The Supreme Court denied the House’s request to force it back into session. It stated that it would not produce any “beneficial result.”
This is the good news for House. In a concurring opinion by Justice Barbara Pariente, five of seven justices stated that the House had broken the constitution by breaking it early.
She wrote that the constitution “clearly prohibits one house from adjourning in any manner for more than seventy two consecutive hours without consent of the other.”
She found persuasive the 1974 Pennsylvania Supreme Court decision, that each side of a bicameral legislature has an “strong interest” to the other,
The Pennsylvania high court stated that “the greatest threat to this interest” is the possibility of the other house adjourning, disabling it from the consideration and payment of bills. “Protection against such a possibility is provided for each house by the Constitution through a power to refuse consent to the adjournment.
Senator Darren Soto, a Orlando Democrat, stated that his caucus had “fought to establish a permanent precedent today that both chambers of the law are equal.”
He said, “I am proud the Supreme Court agreed to us, and this is now law of the land for the future Florida legislatures.”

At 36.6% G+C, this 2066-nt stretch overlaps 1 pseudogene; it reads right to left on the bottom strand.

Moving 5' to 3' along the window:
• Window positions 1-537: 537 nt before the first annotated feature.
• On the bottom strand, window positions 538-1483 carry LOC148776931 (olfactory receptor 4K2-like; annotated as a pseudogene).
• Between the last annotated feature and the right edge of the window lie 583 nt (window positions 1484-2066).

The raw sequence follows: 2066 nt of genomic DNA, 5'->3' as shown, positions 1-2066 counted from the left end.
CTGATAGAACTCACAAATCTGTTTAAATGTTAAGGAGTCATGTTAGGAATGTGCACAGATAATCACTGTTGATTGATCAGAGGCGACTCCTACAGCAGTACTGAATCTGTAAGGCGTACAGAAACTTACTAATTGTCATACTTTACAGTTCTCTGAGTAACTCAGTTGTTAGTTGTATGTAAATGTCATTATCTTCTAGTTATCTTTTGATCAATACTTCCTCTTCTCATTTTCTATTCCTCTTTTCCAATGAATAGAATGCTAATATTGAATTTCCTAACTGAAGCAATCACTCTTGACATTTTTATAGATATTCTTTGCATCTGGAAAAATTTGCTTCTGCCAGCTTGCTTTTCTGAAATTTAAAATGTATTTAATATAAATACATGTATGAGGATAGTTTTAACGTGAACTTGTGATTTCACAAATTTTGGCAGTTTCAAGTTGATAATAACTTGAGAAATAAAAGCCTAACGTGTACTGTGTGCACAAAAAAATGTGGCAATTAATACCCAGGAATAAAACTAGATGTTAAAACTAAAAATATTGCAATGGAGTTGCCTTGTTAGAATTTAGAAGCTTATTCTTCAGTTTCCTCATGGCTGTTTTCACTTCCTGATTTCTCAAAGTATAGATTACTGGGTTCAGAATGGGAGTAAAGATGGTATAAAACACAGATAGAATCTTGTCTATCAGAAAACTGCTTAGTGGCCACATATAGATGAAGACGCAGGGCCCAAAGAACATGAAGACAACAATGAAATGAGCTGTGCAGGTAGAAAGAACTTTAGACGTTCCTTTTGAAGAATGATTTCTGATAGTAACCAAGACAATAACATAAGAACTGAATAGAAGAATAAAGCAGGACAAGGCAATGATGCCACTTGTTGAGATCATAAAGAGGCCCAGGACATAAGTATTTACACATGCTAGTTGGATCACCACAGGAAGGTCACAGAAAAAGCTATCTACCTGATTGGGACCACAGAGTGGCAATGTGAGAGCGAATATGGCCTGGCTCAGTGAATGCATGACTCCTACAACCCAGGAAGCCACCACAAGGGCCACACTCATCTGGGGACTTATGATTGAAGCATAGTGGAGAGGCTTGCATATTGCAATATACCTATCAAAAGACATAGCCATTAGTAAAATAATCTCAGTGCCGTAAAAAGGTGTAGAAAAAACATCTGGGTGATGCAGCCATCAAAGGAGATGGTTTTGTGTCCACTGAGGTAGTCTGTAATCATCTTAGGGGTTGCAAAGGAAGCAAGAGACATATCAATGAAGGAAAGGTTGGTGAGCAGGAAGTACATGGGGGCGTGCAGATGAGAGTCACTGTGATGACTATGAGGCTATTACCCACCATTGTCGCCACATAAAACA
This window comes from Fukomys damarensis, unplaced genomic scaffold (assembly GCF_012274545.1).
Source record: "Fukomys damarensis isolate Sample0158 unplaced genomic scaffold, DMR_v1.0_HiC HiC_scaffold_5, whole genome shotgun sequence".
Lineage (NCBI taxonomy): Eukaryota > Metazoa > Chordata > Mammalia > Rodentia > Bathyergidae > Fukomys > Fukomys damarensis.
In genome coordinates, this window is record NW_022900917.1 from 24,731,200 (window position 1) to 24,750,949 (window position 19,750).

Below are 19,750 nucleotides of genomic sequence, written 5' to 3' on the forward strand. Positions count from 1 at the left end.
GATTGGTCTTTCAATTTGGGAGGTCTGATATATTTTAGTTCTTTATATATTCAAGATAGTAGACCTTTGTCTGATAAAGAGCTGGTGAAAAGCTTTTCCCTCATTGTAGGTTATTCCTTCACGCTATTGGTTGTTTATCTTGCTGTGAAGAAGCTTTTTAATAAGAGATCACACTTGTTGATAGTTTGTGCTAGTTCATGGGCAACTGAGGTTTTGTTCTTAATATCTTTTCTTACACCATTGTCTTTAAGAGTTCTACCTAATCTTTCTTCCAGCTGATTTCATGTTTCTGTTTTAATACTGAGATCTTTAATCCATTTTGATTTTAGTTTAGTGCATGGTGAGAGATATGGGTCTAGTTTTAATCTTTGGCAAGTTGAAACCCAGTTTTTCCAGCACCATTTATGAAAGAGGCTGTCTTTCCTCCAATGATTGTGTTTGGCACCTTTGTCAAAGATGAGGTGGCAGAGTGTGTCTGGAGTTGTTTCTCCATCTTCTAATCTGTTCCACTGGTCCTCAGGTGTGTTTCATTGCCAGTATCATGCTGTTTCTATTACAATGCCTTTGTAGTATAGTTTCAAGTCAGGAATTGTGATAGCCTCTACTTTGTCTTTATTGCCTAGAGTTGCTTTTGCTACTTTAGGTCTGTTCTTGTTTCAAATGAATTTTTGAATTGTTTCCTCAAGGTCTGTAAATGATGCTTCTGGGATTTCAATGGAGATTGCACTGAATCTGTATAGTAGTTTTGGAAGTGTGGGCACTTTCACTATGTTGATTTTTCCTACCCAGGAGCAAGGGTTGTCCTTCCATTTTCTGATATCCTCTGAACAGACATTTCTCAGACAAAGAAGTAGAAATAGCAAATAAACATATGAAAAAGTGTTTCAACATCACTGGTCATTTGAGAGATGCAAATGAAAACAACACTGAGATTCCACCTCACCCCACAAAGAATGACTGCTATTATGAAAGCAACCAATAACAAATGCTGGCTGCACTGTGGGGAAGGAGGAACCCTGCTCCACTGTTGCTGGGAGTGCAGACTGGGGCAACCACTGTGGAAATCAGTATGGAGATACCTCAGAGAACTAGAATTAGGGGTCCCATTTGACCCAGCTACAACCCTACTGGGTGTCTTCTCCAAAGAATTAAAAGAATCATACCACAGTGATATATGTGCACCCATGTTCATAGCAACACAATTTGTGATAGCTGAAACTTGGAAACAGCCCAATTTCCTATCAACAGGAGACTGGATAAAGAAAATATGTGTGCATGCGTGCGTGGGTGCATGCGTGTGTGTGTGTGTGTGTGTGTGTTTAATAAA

In an email to the media, Republican House Speaker Steve Crisafulli stated that his interpretation meant “the Senate violated its Constitutional duty throughout the Session when it adjourned more than 72 hours without consent from the House in the form of concurrent resolution.”
He said that the adjourning sine die decision was one of his most difficult as a legislator. “The level and intensity of the acrimony, and the unprecedented demand that we pass a bill to implement policy before approving budget allocations were what ultimately drove me to complete our policy work and return home. I thought that taking a few more weeks off was the best way for us to be in a position of passing a budget.
Crisafulli said, “With the lawsuits finished and some time to reflect, we can return with an improved level of civility on both our sides.” “We will make amends for these three days and more. We appreciate your patience during this unusual session. I believe that better days are ahead.